Conquest and Pestilence in the Early Spanish Philippines
Scholars have long assumed that Spanish colonial rule had only a limited demographic impact on the Philippines. Filipinos, they believed, had acquired immunity to Old World diseases prior to Spanish arrival; conquest was thought to have been more benign than what took place in the Americas because of more enlightened colonial policies introduced by Philip II.Conquest and Pestilence in the Early Spanish Philippinesilluminates the demographic history of the Spanish Philippines in the sixteenth and seventeenth centuries and, in the process, challenges these assumptions.
In this provocative new work, Linda Newson convincingly demonstrates that the Filipino population suffered a significant decline in the early colonial period. Newson argues that the sparse population of the islands meant that Old World diseases could not become endemic in pre-Spanish times. She also shows that the initial conquest of the Philippines was far bloodier than has often been supposed and that subsequent Spanish demands for tribute, labor, and land brought socioeconomic transformations and depopulation that were prolonged beyond the early conquest years. Comparisons are made with the impact of Spanish colonial rule in the Americas.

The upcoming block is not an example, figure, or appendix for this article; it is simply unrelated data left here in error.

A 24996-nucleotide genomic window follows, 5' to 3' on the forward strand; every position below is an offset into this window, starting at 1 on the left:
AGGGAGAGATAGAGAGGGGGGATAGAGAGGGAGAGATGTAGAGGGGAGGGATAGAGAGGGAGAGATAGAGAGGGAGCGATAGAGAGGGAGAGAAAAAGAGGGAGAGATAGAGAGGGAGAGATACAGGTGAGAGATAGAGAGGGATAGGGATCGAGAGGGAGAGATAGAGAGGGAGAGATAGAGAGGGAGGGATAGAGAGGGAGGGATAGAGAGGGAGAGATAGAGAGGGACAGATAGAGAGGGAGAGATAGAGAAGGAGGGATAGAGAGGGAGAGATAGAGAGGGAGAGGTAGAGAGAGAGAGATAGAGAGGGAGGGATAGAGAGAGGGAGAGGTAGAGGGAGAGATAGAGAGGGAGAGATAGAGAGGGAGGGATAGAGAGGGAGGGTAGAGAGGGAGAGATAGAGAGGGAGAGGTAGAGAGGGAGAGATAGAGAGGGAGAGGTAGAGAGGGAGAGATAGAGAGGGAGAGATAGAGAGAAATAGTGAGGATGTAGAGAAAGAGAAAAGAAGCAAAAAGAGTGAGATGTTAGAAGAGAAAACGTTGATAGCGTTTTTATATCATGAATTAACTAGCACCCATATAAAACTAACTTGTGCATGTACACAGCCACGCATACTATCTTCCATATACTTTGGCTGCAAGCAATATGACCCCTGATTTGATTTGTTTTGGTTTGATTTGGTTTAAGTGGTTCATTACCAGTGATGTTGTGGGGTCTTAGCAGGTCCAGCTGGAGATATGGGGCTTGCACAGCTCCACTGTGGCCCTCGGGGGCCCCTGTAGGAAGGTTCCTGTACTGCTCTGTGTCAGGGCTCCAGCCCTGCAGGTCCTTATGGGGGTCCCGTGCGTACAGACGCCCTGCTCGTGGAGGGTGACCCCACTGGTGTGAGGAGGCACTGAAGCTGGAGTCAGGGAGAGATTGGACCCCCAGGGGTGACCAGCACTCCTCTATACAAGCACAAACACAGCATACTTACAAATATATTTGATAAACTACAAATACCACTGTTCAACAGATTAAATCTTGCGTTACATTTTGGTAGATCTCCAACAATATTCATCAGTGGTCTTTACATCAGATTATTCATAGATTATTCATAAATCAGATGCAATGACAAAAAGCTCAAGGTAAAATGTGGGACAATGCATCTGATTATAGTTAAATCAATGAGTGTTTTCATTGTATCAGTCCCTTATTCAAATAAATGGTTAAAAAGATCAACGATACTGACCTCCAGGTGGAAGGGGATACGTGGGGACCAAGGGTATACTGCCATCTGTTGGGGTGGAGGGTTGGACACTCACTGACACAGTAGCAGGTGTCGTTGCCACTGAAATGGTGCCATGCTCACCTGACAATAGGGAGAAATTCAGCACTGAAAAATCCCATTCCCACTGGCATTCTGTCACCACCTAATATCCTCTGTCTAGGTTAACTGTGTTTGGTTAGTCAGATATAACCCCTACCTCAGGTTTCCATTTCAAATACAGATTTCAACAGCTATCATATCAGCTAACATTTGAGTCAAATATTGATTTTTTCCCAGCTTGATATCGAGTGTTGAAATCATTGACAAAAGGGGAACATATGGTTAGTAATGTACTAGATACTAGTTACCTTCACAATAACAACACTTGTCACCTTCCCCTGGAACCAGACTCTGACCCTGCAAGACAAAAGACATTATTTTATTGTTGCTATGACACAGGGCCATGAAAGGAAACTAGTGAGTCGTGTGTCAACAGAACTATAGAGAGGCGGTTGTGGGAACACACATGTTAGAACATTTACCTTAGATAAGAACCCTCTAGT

Newson adopts a regional approach and examines critically each major area in Luzon and the Visayas in turn. Building on a wide range of primary and secondary sources, she proposes a new estimate for the population of the Visayas and Luzon of 1.57 million in 1565-slightly higher than that suggested by previous studies-and calculates that by the mid-seventeenth century this figure may have fallen by about two-thirds.
Based on extensive archival research conducted in secular and missionary archives in the Philippines, Spain, and elsewhere,Conquest and Pestilence in the Early Spanish Philippinesis an exemplary contribution to our understanding of the formative influences on demographic change in premodern Southeast Asian society and the history of the early Spanish Philippines.
Subjects: Population Studies, Health Sciences
Table of Contents
You are viewing the table of contents
You do not have access to this
on JSTOR. Try logging in through your institution for access.